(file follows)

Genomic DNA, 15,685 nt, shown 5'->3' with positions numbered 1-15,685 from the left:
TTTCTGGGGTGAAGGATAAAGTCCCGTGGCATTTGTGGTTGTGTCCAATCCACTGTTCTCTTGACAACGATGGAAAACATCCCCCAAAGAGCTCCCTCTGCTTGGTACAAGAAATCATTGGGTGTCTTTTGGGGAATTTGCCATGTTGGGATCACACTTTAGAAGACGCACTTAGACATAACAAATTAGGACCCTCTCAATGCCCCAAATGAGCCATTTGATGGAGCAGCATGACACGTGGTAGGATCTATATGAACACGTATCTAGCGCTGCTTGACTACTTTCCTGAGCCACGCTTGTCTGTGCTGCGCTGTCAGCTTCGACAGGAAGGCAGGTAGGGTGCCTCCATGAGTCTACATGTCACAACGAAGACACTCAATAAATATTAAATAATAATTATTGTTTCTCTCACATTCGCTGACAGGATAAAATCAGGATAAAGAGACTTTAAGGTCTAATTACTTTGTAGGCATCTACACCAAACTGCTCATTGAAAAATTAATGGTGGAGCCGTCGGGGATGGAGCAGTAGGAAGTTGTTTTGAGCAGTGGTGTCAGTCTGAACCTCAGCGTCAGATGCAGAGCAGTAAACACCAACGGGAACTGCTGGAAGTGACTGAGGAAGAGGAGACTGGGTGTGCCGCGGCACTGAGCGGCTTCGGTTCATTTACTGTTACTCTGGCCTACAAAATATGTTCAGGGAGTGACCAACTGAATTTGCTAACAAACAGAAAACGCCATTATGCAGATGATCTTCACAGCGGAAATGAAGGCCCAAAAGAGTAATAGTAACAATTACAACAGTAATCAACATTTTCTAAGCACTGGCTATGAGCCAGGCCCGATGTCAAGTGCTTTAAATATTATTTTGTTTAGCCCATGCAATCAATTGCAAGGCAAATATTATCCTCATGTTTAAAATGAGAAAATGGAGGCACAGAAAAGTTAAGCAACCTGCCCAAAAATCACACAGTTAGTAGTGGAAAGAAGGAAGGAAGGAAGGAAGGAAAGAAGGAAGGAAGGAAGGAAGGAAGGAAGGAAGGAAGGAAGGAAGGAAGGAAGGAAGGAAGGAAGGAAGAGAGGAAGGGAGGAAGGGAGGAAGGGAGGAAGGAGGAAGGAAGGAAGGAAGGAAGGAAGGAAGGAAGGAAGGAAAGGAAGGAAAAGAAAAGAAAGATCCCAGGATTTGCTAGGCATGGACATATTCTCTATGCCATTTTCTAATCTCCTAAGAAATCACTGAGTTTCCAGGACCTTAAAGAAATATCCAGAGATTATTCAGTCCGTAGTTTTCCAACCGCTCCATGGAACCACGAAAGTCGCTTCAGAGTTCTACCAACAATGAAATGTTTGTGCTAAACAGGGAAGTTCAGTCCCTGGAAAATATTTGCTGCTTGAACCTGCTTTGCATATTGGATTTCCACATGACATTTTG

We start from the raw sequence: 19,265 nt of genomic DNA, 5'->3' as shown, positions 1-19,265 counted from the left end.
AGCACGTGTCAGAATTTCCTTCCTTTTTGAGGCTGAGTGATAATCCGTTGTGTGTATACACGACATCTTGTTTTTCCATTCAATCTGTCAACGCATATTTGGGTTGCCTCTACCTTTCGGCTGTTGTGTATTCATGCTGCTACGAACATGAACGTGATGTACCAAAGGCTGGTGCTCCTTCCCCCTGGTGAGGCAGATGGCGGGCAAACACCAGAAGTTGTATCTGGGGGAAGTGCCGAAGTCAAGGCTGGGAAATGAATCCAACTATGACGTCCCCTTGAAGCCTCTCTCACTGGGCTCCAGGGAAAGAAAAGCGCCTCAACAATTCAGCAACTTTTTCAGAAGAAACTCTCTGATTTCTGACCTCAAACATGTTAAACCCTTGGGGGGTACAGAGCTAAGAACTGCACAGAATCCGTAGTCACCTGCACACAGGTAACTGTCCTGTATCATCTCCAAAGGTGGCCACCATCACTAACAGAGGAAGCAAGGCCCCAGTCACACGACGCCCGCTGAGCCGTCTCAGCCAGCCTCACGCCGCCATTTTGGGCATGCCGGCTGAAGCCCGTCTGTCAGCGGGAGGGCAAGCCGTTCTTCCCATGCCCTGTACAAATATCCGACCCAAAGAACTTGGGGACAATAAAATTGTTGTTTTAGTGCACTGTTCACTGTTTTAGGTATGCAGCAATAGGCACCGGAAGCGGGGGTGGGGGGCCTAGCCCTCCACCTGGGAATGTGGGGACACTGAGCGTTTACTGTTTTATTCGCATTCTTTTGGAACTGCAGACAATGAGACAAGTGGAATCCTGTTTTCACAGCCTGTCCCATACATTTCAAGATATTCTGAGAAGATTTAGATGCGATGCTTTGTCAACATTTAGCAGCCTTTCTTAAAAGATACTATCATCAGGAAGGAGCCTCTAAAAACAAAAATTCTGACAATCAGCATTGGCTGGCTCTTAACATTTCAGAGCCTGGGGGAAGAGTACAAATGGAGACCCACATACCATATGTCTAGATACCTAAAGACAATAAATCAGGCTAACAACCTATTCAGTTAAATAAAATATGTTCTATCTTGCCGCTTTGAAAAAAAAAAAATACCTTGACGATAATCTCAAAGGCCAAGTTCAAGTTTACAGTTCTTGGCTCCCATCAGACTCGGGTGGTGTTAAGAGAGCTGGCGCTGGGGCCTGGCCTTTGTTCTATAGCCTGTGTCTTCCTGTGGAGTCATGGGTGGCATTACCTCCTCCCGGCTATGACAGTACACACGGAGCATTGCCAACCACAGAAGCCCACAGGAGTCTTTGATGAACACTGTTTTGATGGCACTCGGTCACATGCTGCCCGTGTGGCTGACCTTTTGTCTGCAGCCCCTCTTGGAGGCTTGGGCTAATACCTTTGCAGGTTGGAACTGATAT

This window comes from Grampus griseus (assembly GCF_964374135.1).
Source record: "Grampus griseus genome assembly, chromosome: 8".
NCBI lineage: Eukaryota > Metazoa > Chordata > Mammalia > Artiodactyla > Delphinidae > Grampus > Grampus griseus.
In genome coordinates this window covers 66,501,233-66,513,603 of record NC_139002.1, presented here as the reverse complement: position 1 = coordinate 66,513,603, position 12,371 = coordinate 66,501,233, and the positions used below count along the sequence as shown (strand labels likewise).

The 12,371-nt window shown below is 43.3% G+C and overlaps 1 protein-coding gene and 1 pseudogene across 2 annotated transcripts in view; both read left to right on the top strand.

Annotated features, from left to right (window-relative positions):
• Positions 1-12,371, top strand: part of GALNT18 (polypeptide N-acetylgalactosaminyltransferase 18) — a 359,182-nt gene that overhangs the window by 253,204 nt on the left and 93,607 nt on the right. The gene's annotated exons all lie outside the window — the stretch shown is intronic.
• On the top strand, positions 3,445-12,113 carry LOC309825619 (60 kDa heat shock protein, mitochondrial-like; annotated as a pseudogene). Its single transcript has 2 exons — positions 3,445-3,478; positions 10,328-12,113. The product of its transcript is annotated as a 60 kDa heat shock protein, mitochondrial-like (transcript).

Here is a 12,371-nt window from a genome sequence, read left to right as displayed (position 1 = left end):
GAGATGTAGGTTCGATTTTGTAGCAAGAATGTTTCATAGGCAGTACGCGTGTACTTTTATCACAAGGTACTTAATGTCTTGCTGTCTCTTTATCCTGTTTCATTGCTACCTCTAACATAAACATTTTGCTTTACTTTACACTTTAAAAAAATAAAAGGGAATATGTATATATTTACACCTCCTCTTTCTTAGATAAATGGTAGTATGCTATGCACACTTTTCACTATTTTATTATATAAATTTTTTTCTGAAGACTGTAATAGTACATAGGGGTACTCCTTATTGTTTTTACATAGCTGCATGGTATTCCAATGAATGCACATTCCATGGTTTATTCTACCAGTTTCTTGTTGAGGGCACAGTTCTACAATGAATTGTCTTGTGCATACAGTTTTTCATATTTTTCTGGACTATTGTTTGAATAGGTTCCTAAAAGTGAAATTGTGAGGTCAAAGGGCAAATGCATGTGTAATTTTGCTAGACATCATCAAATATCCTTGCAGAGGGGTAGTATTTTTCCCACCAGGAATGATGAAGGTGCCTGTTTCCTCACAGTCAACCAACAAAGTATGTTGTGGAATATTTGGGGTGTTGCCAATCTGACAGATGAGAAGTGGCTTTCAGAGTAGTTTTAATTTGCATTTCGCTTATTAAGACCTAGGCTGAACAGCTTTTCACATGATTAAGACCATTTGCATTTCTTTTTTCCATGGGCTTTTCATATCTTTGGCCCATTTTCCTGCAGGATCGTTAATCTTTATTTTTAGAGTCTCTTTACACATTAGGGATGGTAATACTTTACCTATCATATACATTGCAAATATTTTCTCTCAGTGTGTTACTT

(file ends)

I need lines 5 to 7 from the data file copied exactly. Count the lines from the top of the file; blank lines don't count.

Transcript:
This window comes from Grampus griseus (assembly GCF_964374135.1).
Source record: "Grampus griseus genome assembly, chromosome: 8".
NCBI lineage: Eukaryota > Metazoa > Chordata > Mammalia > Artiodactyla > Delphinidae > Grampus > Grampus griseus.